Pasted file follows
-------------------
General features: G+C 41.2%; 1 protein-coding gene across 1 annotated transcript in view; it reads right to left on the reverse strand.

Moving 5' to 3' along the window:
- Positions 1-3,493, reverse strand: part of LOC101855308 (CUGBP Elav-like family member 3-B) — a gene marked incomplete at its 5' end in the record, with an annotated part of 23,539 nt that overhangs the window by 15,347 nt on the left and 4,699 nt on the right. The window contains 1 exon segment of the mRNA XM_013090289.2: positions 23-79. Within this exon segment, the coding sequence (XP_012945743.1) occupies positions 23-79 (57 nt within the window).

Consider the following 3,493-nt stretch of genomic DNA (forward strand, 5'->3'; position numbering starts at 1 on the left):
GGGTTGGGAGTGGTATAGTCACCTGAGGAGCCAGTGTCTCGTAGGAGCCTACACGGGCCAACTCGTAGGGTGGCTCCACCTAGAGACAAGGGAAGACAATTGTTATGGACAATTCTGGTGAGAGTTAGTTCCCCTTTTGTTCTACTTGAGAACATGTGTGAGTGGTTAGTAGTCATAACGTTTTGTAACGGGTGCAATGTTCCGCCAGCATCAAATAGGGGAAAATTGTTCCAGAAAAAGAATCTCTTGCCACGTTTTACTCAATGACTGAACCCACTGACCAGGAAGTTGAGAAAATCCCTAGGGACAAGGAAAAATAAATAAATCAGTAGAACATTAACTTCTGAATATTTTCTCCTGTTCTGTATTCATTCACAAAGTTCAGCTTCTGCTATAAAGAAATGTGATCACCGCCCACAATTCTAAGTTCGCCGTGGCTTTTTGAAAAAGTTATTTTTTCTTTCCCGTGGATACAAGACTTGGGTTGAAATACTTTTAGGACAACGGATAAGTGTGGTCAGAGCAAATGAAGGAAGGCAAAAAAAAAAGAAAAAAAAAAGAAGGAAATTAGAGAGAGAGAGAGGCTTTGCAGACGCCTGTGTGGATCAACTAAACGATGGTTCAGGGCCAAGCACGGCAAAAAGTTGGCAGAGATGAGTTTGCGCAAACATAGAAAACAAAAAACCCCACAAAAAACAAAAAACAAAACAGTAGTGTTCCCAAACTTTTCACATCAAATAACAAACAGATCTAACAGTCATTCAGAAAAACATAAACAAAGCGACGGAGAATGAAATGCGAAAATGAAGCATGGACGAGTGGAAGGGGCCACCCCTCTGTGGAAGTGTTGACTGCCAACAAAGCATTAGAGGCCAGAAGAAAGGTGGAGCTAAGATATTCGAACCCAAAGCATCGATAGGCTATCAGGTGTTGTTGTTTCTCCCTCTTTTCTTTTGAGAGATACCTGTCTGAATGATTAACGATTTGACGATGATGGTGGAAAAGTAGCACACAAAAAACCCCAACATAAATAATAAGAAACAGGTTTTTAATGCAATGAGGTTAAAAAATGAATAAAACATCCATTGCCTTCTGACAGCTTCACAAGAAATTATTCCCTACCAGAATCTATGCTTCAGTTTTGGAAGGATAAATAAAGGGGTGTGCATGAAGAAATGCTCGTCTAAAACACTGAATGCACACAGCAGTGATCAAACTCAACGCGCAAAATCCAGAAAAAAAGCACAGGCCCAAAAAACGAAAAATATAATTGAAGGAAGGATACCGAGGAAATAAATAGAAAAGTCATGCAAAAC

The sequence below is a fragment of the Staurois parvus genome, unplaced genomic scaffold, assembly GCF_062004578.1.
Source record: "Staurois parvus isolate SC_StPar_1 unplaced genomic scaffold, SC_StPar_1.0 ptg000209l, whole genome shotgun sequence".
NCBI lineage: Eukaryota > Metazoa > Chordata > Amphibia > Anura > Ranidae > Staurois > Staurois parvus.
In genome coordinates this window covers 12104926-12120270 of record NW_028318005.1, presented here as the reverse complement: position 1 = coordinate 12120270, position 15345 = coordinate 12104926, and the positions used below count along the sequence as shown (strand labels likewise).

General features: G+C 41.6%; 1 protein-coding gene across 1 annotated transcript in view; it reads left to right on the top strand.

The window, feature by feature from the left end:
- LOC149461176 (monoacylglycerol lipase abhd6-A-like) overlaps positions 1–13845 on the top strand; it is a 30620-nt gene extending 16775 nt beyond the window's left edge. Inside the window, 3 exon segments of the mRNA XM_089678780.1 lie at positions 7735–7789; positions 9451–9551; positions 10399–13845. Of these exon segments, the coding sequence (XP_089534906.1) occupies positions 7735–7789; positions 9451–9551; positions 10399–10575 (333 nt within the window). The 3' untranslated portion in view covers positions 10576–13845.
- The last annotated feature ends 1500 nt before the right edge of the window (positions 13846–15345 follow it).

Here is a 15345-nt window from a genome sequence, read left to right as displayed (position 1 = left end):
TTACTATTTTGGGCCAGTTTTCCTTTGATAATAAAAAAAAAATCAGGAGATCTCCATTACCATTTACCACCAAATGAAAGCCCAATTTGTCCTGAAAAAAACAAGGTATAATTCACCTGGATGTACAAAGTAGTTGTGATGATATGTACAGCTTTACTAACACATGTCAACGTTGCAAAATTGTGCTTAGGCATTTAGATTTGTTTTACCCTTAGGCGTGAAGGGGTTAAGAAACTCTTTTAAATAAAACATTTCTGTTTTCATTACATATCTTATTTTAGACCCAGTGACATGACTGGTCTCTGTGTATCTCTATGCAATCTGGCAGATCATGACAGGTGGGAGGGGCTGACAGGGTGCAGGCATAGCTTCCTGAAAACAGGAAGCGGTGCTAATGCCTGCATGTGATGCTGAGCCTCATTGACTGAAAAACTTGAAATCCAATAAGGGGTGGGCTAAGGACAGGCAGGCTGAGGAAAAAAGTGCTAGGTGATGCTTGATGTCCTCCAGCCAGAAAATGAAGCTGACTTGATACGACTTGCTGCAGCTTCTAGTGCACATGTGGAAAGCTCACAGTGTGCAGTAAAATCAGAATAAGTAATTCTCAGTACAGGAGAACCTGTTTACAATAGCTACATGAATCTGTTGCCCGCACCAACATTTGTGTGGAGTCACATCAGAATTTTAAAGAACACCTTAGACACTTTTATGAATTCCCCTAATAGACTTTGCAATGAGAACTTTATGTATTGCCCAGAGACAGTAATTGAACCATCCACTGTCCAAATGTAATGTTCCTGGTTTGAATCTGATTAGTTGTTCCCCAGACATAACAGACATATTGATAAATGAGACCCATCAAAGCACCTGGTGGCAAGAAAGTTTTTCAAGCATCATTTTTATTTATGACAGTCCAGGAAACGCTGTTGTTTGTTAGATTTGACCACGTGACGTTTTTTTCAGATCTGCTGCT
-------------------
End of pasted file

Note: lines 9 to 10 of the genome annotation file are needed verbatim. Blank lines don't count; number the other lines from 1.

In genome coordinates this window covers 12104926-12120270 of record NW_028318005.1, presented here as the reverse complement: position 1 = coordinate 12120270, position 15345 = coordinate 12104926, and the positions used below count along the sequence as shown (strand labels likewise).

General features: G+C 41.6%; 1 protein-coding gene across 1 annotated transcript in view; it reads left to right on the top strand.